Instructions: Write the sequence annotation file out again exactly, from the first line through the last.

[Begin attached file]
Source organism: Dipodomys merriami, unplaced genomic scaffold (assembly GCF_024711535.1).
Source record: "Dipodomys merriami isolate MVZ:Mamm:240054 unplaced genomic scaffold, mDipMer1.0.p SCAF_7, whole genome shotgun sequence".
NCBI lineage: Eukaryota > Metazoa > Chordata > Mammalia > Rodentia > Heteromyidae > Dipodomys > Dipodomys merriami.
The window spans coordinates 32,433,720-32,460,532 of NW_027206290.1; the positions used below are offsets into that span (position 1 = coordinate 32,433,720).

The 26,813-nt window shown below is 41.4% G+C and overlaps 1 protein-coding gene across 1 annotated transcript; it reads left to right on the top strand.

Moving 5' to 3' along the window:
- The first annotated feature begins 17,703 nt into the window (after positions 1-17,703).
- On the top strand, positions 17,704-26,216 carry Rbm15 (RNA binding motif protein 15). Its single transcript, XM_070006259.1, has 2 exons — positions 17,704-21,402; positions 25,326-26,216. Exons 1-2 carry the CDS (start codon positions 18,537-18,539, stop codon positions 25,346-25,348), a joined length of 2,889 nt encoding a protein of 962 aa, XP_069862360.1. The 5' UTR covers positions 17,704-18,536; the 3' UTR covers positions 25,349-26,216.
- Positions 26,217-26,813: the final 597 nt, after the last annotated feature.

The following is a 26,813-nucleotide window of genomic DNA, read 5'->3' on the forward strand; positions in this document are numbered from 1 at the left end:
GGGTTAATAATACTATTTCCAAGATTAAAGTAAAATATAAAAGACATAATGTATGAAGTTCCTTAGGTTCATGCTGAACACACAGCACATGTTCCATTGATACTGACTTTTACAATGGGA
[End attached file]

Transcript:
Source organism: Dipodomys merriami, unplaced genomic scaffold (assembly GCF_024711535.1).
Source record: "Dipodomys merriami isolate MVZ:Mamm:240054 unplaced genomic scaffold, mDipMer1.0.p SCAF_7, whole genome shotgun sequence".
NCBI lineage: Eukaryota > Metazoa > Chordata > Mammalia > Rodentia > Heteromyidae > Dipodomys > Dipodomys merriami.
The window spans coordinates 32,433,720-32,460,532 of NW_027206290.1; the positions used below are offsets into that span (position 1 = coordinate 32,433,720).

The 26,813-nt window shown below is 41.4% G+C and overlaps 1 protein-coding gene across 1 annotated transcript; it reads left to right on the top strand.

Moving 5' to 3' along the window:
- The first annotated feature begins 17,703 nt into the window (after positions 1-17,703).
- On the top strand, positions 17,704-26,216 carry Rbm15 (RNA binding motif protein 15). Its single transcript, XM_070006259.1, has 2 exons — positions 17,704-21,402; positions 25,326-26,216. Exons 1-2 carry the CDS (start codon positions 18,537-18,539, stop codon positions 25,346-25,348), a joined length of 2,889 nt encoding a protein of 962 aa, XP_069862360.1. The 5' UTR covers positions 17,704-18,536; the 3' UTR covers positions 25,349-26,216.
- Positions 26,217-26,813: the final 597 nt, after the last annotated feature.

The following is a 26,813-nucleotide window of genomic DNA, read 5'->3' on the forward strand; positions in this document are numbered from 1 at the left end:
GGGTTAATAATACTATTTCCAAGATTAAAGTAAAATATAAAAGACATAATGTATGAAGTTCCTTAGGTTCATGCTGAACACACAGCACATGTTCCATTGATACTGACTTTTACAATGGGA